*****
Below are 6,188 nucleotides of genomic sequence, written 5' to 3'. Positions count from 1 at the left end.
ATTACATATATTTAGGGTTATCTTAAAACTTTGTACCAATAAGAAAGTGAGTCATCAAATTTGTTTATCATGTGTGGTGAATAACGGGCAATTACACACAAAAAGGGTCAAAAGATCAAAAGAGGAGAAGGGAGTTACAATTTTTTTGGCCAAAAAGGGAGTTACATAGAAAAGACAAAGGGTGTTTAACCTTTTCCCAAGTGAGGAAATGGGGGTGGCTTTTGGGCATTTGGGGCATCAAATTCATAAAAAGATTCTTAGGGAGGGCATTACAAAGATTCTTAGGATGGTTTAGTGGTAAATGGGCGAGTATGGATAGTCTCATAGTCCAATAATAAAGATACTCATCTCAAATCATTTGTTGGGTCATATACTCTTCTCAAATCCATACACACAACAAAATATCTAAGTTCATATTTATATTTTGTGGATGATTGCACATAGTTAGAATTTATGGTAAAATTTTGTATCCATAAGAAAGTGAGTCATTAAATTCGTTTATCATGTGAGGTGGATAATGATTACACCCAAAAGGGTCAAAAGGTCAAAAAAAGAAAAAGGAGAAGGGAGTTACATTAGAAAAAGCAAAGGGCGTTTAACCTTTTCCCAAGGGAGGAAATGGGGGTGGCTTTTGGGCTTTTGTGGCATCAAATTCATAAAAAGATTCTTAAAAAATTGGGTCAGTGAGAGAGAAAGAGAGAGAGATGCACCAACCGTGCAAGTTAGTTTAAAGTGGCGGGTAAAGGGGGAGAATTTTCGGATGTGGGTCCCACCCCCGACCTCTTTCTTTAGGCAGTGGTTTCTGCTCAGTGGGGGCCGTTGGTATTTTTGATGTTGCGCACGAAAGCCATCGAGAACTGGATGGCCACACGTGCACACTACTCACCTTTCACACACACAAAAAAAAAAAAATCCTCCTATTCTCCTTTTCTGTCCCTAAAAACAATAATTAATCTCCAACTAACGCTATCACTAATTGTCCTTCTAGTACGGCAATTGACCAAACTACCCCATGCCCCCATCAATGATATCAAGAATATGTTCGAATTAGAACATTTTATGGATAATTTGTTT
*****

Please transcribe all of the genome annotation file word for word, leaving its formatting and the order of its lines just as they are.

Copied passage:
Below are 6,188 nucleotides of genomic sequence, written 5' to 3'. Positions count from 1 at the left end.
ATTACATATATTTAGGGTTATCTTAAAACTTTGTACCAATAAGAAAGTGAGTCATCAAATTTGTTTATCATGTGTGGTGAATAACGGGCAATTACACACAAAAAGGGTCAAAAGATCAAAAGAGGAGAAGGGAGTTACAATTTTTTTGGCCAAAAAGGGAGTTACATAGAAAAGACAAAGGGTGTTTAACCTTTTCCCAAGTGAGGAAATGGGGGTGGCTTTTGGGCATTTGGGGCATCAAATTCATAAAAAGATTCTTAGGGAGGGCATTACAAAGATTCTTAGGATGGTTTAGTGGTAAATGGGCGAGTATGGATAGTCTCATAGTCCAATAATAAAGATACTCATCTCAAATCATTTGTTGGGTCATATACTCTTCTCAAATCCATACACACAACAAAATATCTAAGTTCATATTTATATTTTGTGGATGATTGCACATAGTTAGAATTTATGGTAAAATTTTGTATCCATAAGAAAGTGAGTCATTAAATTCGTTTATCATGTGAGGTGGATAATGATTACACCCAAAAGGGTCAAAAGGTCAAAAAAAGAAAAAGGAGAAGGGAGTTACATTAGAAAAAGCAAAGGGCGTTTAACCTTTTCCCAAGGGAGGAAATGGGGGTGGCTTTTGGGCTTTTGTGGCATCAAATTCATAAAAAGATTCTTAAAAAATTGGGTCAGTGAGAGAGAAAGAGAGAGAGATGCACCAACCGTGCAAGTTAGTTTAAAGTGGCGGGTAAAGGGGGAGAATTTTCGGATGTGGGTCCCACCCCCGACCTCTTTCTTTAGGCAGTGGTTTCTGCTCAGTGGGGGCCGTTGGTATTTTTGATGTTGCGCACGAAAGCCATCGAGAACTGGATGGCCACACGTGCACACTACTCACCTTTCACACACACAAAAAAAAAAAAATCCTCCTATTCTCCTTTTCTGTCCCTAAAAACAATAATTAATCTCCAACTAACGCTATCACTAATTGTCCTTCTAGTACGGCAATTGACCAAACTACCCCATGCCCCCATCAATGATATCAAGAATATGTTCGAATTAGAACATTTTATGGATAATTTGTTT